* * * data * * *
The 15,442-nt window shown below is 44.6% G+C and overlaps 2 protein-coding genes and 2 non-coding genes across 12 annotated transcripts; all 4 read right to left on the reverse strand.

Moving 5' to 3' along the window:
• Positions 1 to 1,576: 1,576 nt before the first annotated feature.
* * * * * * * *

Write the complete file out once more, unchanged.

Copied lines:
The 15,442-nt window shown below is 44.6% G+C and overlaps 2 protein-coding genes and 2 non-coding genes across 12 annotated transcripts; all 4 read right to left on the reverse strand.

Moving 5' to 3' along the window:
• Positions 1 to 1,576: 1,576 nt before the first annotated feature.